(PhysOrg.com) -- Fifty-eight percent of registered California voters age 40 and older feel unprepared to pay for services if they could no longer care for themselves and needed long-term care.
California voters, regardless of their political party affiliation or income level, are worried about and feel unprepared for the costs of long-term care, according to a new poll from the UCLA Center for Health Policy Research and the SCAN Foundation.
Fifty-eight percent of registered California voters age 40 and older say they feel unprepared to pay for services if they could no longer care for themselves independently and needed long-term care.
Two-thirds — including majorities across political parties — say they are worried about long-term care costs, as are 75 percent of those who are currently providing help to family or friends and 74 percent those who anticipate providing help in the near future. Concern also spans all income levels, including 63 percent of those reporting annual incomes of $75,000 and above.
The poll, conducted by Lake Research Partners and American Viewpoint, surveyed more than 1,200 registered California voters age 40 and older in English and Spanish about long-term care issues.
The poll sought to better understand long-term care issues facing mid-age and older voters, given that the number of older Californians is projected to nearly double to 8 million in the next 25 years.
According to the U.S. Department of Health and Human Services, at least 70 percent of Americans over the age of 65 will need long-term care services at some point in their lives, and more than 40 percent will get care in a nursing home for even a short period of time.
Among other findings, California voters age 40 and older:
Cannot afford in-home care
Fifty-seven percent say they could not afford more than three months of in-home care. Currently, it costs about $1,700 a month in California to have a licensed personal care aide provide part-time care to an individual in the home. One in three surveyed say they could not afford even one month of in-home care.
Cannot afford nursing home care
Sixty-six percent say they could not afford more than three months of nursing home care at an average cost of $6,000 per month in California, while 42 percent say they could not afford even one month of care.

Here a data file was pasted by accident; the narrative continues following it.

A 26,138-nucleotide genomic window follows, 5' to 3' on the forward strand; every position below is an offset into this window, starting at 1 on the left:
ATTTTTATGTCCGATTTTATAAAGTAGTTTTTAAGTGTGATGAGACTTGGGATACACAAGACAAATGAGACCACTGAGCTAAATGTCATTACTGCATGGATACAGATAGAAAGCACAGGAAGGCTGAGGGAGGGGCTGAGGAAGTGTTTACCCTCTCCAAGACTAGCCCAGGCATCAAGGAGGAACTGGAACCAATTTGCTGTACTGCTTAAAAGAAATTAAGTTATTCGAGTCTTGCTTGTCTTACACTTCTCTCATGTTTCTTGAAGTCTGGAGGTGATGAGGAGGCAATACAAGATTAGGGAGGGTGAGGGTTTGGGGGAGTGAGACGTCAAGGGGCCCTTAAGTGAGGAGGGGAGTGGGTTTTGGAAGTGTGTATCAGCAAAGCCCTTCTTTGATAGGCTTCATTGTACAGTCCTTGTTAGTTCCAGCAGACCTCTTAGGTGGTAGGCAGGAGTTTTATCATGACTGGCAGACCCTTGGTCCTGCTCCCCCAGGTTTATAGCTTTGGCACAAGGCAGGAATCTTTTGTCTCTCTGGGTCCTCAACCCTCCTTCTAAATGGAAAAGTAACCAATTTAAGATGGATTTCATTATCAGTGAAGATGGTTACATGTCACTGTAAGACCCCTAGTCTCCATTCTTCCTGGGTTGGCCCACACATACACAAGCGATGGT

Voice affordability concerns across party lines
Thirty-five percent of Republicans, 38 percent of Democrats and 26 percent of independents say they would not be able to pay for even one month of in-home personal care; 43 percent of Republicans, 48 percent of Democrats and 33 percent of independents say they could not afford even one month of nursing home care.
Rarely have long-term care insurance
Only 15 percent of those surveyed report having long-term care insurance.
Lack knowledge that Medicare doesn't cover long-term care services
Just 20 percent of those polled were aware that Medicare does not cover ongoing in-home personal care; similarly, only 30 percent knew that Medicare does not cover prolonged nursing home care.
Say long-term care should be a priority for state leaders
Nearly all respondents (95 percent) say they prefer having affordable care options in the community in order to avoid going to a nursing home. Sixty-six percent believe that ensuring affordable home- and community-based services should be a "high priority" for elected officials, including half or more of Republicans (50 percent), independents (66 percent) and Democrats (76 percent).
"Caring for a loved one is a nonpartisan issue that cuts across income levels," said Dr. Bruce Chernof, M.D., president and CEO of the SCAN Foundation. "Our goal is to increase awareness of the needs and options for accessible and affordable long-term care services that provide individuals support in the most appropriate setting possible."
In order to get help from the state for long-term care costs, individuals in California must spend down their assets to $2,000 and have a near-poverty income after paying for medical expenses. Of those polled, 67 percent said they are worried about spending all of their savings in order to get help paying for long-term care, and 65 percent say that this particular issue should be a high priority for elected officials.
"You shouldn’t have to go broke to get help," said Steven P. Wallace, Ph.D., associate director of the UCLA Center for Health Policy Research. "Yet that is what our public policy currently requires in order to get any public help with in-home or nursing home care. As the number of older Californians grows rapidly in the coming years, the policy challenge for our leaders is how to help them age with dignity in their own homes."
With 85 percent of the registered voters surveyed "almost certain to vote" in the elections this November, the vast majority (87 percent) believe it is important for California's gubernatorial candidates to talk about the importance of long-term care in their campaigns.
State legislators have proposed cuts of $5.5 billion to home- and community-based long-term care services as part in the 2010-11 state budget. Currently, none of the leading candidates for governor has yet included long-term care in their policy platforms.
"Cuts to the state's already beleaguered long-term care system will not make the issue go away," Chernof said. "There is still to time to restructure and build a sustainable network of home- and community-based services to meet the emerging need."
To view the poll results, visit www.healthpolicy.ucla.edu or www.thescanfoundation.org .
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